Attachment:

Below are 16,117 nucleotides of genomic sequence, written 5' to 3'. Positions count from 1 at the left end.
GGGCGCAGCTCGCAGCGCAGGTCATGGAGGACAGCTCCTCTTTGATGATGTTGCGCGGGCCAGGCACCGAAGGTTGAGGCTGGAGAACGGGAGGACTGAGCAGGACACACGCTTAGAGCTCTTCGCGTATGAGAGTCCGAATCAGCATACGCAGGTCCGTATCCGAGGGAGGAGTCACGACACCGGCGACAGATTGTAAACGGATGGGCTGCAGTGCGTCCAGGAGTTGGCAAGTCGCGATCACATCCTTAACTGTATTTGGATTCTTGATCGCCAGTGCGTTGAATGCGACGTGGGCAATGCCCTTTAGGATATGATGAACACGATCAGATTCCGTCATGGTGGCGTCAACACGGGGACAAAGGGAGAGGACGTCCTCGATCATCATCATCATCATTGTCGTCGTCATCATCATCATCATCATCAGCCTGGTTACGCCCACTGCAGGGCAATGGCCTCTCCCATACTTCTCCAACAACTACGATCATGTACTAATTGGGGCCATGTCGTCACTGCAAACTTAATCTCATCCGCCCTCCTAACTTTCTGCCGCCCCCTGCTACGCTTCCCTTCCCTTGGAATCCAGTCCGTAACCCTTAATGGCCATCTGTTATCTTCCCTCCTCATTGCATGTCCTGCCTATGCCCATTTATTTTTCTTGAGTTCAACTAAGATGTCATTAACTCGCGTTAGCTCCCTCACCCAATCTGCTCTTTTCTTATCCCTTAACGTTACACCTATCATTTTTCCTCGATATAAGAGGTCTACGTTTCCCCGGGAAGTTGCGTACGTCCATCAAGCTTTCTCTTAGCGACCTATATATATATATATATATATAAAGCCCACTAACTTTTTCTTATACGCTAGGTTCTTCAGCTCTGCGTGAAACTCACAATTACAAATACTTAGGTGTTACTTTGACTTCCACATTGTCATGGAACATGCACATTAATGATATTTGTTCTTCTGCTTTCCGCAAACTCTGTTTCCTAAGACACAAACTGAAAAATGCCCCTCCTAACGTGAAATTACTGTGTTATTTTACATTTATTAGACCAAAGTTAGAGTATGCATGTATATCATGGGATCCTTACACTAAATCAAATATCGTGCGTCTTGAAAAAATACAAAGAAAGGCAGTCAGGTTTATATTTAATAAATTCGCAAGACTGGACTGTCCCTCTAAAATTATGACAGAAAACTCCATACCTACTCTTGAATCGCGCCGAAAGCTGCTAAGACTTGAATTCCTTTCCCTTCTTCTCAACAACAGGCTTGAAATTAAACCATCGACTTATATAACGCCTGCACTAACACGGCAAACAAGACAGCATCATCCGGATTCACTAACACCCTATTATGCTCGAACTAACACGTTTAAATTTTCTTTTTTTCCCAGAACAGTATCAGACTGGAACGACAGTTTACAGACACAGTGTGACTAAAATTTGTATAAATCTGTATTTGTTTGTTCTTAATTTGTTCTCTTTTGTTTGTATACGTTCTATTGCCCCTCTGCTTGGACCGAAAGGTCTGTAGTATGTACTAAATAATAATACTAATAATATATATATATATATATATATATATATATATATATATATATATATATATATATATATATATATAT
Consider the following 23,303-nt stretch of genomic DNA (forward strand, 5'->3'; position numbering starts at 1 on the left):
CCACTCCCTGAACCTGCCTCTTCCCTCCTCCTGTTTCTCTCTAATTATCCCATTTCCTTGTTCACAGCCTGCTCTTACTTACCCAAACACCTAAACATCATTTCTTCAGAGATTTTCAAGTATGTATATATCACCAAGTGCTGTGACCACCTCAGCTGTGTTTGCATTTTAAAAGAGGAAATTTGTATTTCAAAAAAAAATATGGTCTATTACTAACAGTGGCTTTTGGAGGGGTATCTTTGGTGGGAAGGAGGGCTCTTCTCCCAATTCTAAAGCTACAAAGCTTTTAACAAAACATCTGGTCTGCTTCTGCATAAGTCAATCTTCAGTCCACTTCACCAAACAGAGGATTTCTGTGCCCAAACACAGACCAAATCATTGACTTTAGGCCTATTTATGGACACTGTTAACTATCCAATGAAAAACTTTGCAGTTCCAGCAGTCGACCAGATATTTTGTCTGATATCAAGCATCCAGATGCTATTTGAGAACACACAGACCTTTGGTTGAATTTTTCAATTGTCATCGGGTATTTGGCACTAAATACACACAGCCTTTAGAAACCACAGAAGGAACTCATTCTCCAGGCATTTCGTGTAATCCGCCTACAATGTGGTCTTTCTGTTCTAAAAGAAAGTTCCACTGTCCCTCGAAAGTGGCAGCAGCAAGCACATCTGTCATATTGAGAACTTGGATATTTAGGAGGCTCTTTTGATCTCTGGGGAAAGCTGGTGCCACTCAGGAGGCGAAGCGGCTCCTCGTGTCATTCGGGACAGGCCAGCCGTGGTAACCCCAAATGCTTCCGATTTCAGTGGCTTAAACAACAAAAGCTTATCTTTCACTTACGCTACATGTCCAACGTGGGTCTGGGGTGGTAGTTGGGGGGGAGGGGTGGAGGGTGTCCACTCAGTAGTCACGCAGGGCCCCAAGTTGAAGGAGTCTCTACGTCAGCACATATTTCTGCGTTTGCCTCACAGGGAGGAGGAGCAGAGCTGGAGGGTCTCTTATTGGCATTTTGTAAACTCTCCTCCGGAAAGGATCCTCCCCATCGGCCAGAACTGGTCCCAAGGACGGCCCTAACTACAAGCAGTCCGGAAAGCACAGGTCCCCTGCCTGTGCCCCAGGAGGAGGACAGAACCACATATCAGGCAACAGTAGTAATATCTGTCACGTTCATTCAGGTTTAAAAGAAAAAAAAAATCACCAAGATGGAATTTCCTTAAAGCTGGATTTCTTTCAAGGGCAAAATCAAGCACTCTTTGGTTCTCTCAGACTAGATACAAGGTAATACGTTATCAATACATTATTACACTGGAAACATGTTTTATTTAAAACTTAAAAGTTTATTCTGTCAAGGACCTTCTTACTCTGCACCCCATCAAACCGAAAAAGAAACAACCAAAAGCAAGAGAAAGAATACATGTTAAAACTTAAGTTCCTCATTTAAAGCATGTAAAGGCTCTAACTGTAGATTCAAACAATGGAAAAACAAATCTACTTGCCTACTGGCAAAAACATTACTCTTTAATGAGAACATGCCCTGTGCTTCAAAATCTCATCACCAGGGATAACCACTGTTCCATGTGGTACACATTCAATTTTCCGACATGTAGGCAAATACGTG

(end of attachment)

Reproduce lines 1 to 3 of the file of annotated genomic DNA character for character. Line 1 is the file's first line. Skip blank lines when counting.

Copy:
Below are 16,117 nucleotides of genomic sequence, written 5' to 3'. Positions count from 1 at the left end.
GGGCGCAGCTCGCAGCGCAGGTCATGGAGGACAGCTCCTCTTTGATGATGTTGCGCGGGCCAGGCACCGAAGGTTGAGGCTGGAGAACGGGAGGACTGAGCAGGACACACGCTTAGAGCTCTTCGCGTATGAGAGTCCGAATCAGCATACGCAGGTCCGTATCCGAGGGAGGAGTCACGACACCGGCGACAGATTGTAAACGGATGGGCTGCAGTGCGTCCAGGAGTTGGCAAGTCGCGATCACATCCTTAACTGTATTTGGATTCTTGATCGCCAGTGCGTTGAATGCGACGTGGGCAATGCCCTTTAGGATATGATGAACACGATCAGATTCCGTCATGGTGGCGTCAACACGGGGACAAAGGGAGAGGACGTCCTCGATCATCATCATCATCATTGTCGTCGTCATCATCATCATCATCATCAGCCTGGTTACGCCCACTGCAGGGCAATGGCCTCTCCCATACTTCTCCAACAACTACGATCATGTACTAATTGGGGCCATGTCGTCACTGCAAACTTAATCTCATCCGCCCTCCTAACTTTCTGCCGCCCCCTGCTACGCTTCCCTTCCCTTGGAATCCAGTCCGTAACCCTTAATGGCCATCTGTTATCTTCCCTCCTCATTGCATGTCCTGCCTATGCCCATTTATTTTTCTTGAGTTCAACTAAGATGTCATTAACTCGCGTTAGCTCCCTCACCCAATCTGCTCTTTTCTTATCCCTTAACGTTACACCTATCATTTTTCCTCGATATAAGAGGTCTACGTTTCCCCGGGAAGTTGCGTACGTCCATCAAGCTTTCTCTTAGCGACCTATATATATATATATATATATAAAGCCCACTAACTTTTTCTTATACGCTAGGTTCTTCAGCTCTGCGTGAAACTCACAATTACAAATACTTAGGTGTTACTTTGACTTCCACATTGTCATGGAACATGCACATTAATGATATTTGTTCTTCTGCTTTCCGCAAACTCTGTTTCCTAAGACACAAACTGAAAAATGCCCCTCCTAACGTGAAATTACTGTGTTATTTTACATTTATTAGACCAAAGTTAGAGTATGCATGTATATCATGGGATCCTTACACTAAATCAAATATCGTGCGTCTTGAAAAAATACAAAGAAAGGCAGTCAGGTTTATATTTAATAAATTCGCAAGACTGGACTGTCCCTCTAAAATTATGACAGAAAACTCCATACCTACTCTTGAATCGCGCCGAAAGCTGCTAAGACTTGAATTCCTTTCCCTTCTTCTCAACAACAGGCTTGAAATTAAACCATCGACTTATATAACGCCTGCACTAACACGGCAAACAAGACAGCATCATCCGGATTCACTAACACCCTATTATGCTCGAACTAACACGTTTAAATTTTCTTTTTTTCCCAGAACAGTATCAGACTGGAACGACAGTTTACAGACACAGTGTGACTAAAATTTGTATAAATCTGTATTTGTTTGTTCTTAATTTGTTCTCTTTTGTTTGTATACGTTCTATTGCCCCTCTGCTTGGACCGAAAGGTCTGTAGTATGTACTAAATAATAATACTAATAATATATATATATATATATATATATATATATATATATATATATATATATATATATATATATATATAT
Consider the following 23,303-nt stretch of genomic DNA (forward strand, 5'->3'; position numbering starts at 1 on the left):